4Culture News

Letter from the Director: Information about Our 2021 Budget

As many of you are aware, most of the grant funds 4Culture distributes to the cultural sector come from King County Lodging Taxes. These tax proceeds are generated whenever people stay in local hotels and motels. Due to the COVID-19 pandemic and the current economic recession, people are understandably not staying in hotels and motels with the same frequency. As a result, 4Culture recently learned that it will receive significantly less Lodging Tax revenue than anticipated in 2021. This does not impact 4Culture’s Public Art program, which is funded through a separate revenue source.

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Andrea Wilbur-Sigo: Reflection + Metamorphosis

Science, art, design, and ecology come together at Brightwater, one of the largest wastewater treatment facilities in the world. Located north of Woodinville, WA, the property includes a park, a community gathering space, an exhibition hall, and a scientific learning laboratory in addition to the structures that house technical operations. Continue Reading ›

Artist Team Selected for Jameson Building Project

Images (from top left, top right to bottom): Conditional Reflections, 2008, Pool House Number 3, Denver, CO; Looking Through the Past, 2010, Tempe History Museum, Tempe, AZ; Setting the Tables, 2014, sbX Green Line Transit Stations, San Bernardino, CA. Photos by Russell Rock.

We are happy to announce UrbanRock Design as the artist team selected to work with 4Culture and our partners at the King County Wastewater Treatment Division (WTD). Based in Los Angeles, California, UrbanRock Design is the collaborative partnership of Jeanine Centuori and Russell Rock who have experience working on a range of public projects in a breadth of materials. The artist team will create a site-specific public artwork as part of the new Jameson building in the Interbay Industrial Area of Seattle, Washington.

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Additional Cultural Relief Funds from King County

On September 1, the King County Council approved an additional $2 million in CARES Act funding to 4Culture’s ongoing COVID-19 response efforts. We thank King County Executive Constantine and the Council for this critical support. This amounts to $4 million to 4Culture in 2020 to distribute to the cultural sector in this time of persistent crisis.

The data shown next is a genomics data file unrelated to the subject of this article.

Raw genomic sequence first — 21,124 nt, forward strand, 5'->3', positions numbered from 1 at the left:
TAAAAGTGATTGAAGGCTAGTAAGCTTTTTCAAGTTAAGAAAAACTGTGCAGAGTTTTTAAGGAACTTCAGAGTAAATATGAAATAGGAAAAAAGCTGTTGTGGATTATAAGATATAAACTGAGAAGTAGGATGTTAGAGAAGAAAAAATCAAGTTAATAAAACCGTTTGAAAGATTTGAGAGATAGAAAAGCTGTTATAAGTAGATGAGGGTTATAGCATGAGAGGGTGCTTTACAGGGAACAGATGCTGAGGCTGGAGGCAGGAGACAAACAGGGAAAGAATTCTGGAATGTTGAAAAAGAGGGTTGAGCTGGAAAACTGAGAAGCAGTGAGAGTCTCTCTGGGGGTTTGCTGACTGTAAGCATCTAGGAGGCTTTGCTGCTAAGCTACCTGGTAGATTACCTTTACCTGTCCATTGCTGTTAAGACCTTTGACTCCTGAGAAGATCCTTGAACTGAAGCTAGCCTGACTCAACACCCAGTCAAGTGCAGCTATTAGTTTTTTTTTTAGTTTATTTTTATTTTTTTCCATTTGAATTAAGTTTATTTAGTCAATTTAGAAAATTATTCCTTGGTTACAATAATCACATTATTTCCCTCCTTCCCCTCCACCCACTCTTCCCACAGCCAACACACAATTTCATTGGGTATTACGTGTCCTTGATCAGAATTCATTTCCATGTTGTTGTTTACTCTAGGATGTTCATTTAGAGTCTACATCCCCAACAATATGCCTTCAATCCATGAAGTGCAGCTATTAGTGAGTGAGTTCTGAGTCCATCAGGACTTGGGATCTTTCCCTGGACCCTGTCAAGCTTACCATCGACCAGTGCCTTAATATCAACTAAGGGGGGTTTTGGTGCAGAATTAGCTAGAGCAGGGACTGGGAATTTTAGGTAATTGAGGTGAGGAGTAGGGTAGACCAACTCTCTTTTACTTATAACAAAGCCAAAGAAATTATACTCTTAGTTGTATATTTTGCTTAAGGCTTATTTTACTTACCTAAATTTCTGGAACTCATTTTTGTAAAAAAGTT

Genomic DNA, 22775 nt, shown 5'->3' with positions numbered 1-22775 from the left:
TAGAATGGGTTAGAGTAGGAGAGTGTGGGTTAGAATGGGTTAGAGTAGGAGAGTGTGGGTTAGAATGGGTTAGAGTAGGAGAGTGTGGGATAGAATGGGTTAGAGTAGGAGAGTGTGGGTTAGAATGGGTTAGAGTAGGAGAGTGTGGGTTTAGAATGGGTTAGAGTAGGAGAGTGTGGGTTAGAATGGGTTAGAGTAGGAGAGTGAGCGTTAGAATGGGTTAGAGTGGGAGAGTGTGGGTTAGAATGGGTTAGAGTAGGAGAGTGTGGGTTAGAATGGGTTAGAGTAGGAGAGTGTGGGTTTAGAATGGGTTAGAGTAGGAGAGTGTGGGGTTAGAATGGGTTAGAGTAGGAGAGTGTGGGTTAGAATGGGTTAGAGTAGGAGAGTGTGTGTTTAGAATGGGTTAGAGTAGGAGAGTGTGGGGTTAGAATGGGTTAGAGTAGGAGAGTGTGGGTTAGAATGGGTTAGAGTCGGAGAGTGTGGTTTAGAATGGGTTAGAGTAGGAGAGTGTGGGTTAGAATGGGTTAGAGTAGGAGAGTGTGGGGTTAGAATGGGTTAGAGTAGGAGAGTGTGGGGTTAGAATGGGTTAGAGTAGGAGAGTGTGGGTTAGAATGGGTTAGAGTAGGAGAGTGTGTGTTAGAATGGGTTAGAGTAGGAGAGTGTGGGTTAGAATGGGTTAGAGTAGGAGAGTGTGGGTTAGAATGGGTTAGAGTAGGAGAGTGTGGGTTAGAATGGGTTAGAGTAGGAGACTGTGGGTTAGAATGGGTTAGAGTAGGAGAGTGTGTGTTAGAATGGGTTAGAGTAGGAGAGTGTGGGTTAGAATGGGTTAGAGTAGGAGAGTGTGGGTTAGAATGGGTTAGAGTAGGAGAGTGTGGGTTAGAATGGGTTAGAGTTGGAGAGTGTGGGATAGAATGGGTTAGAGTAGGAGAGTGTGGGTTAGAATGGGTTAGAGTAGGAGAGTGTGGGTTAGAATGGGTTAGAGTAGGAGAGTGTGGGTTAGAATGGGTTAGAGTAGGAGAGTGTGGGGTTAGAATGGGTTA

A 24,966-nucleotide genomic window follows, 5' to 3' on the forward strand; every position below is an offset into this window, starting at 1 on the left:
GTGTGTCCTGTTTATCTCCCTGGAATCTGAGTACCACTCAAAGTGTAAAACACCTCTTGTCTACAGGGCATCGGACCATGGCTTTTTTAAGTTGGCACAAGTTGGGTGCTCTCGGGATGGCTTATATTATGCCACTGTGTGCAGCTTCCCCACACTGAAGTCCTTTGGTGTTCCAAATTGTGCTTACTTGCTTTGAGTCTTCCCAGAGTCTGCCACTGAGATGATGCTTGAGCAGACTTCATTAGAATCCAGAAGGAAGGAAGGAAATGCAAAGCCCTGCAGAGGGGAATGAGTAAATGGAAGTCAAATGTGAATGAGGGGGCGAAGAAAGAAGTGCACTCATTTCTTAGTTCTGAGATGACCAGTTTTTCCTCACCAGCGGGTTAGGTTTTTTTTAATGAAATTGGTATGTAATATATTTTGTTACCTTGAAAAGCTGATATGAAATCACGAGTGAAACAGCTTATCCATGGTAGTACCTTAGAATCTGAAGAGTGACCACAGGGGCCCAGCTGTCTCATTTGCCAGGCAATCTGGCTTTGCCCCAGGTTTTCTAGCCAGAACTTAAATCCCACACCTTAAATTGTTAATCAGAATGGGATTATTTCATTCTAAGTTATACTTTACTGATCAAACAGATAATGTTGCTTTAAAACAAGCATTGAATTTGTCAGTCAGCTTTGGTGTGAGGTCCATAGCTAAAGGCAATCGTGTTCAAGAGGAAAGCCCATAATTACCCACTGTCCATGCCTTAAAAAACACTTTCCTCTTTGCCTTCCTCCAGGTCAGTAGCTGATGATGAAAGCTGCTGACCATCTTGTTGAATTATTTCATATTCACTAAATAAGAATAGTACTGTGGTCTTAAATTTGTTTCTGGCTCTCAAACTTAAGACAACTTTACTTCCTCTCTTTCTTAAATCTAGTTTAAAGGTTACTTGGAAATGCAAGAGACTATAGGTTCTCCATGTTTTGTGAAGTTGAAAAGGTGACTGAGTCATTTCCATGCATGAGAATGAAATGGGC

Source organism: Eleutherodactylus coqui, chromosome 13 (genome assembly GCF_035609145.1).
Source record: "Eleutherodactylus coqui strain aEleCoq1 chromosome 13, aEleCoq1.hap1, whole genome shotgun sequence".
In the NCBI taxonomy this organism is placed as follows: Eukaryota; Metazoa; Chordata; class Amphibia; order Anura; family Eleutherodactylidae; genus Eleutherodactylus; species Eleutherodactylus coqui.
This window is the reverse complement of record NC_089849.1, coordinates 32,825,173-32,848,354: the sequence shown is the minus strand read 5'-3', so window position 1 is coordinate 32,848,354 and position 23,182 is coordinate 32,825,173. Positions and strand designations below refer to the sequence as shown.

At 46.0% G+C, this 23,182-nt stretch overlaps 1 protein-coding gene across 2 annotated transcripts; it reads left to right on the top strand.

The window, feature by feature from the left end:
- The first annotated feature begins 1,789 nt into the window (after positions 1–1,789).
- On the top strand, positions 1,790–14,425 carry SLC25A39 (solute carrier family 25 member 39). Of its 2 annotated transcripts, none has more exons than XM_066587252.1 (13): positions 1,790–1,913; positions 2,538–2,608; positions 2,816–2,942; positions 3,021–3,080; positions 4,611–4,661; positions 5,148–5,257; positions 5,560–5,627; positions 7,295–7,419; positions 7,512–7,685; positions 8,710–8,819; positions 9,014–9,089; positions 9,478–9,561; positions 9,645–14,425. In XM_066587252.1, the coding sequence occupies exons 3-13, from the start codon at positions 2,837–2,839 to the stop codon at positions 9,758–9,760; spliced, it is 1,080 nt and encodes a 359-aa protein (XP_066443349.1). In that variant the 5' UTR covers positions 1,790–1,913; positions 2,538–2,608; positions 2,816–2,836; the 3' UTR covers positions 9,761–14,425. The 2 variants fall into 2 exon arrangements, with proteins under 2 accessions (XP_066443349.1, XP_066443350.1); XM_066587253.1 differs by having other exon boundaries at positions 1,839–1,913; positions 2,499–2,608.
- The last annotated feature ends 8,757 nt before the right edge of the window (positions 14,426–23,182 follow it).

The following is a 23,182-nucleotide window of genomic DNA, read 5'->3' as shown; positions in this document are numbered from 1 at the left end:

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Muckleshoot Indian Tribe and Evan Blackwell Commissioned for South County Recycling + Transfer Station

Keith Stevenson and Tyson Simmons, both Muckleshoot, work on ceremonial boards in the Southern Salish style during the seventh History and Cultural Summit held at Chachalu Museum and Cultural Center on Saturday, Oct. 5. The summit focused on Columbia River Chinookan Art and those who continue its practice. (Photo by Timothy J. Gonzalez/Smoke Signals).

Even as we face great uncertainty, many of King County’s capital projects are moving forward as planned,  and although the ways we commission and create work must shift, we’re thrilled to celebrate some recent triumphs!

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Creative Response: King County Artists Supporting the Community

Kathleen Coyle uses Zoom to host free watercolor classes for seniors isolated as a result of COVID-19.

On April 1, we launched our COVID-19 relief fund for cultural workers, offering both emergency support for essentials like rent, groceries, and healthcare as well as grants for artists who had ideas for creative projects that could help King County residents through the pandemic.

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This Moment

Our commitment to racial equity demands that we say this clearly: the status quo is intolerable. The violence perpetrated against George Floyd, Ahmaud Arbery, Breonna Taylor, Tony McDade, Charleena Lyles here in King County, and countless others by law enforcement and the white supremacist systems that disregard Black life cannot stand. As an agency that exists to support creativity in King County, we’re ready to play our role in imagining and building a new reality.

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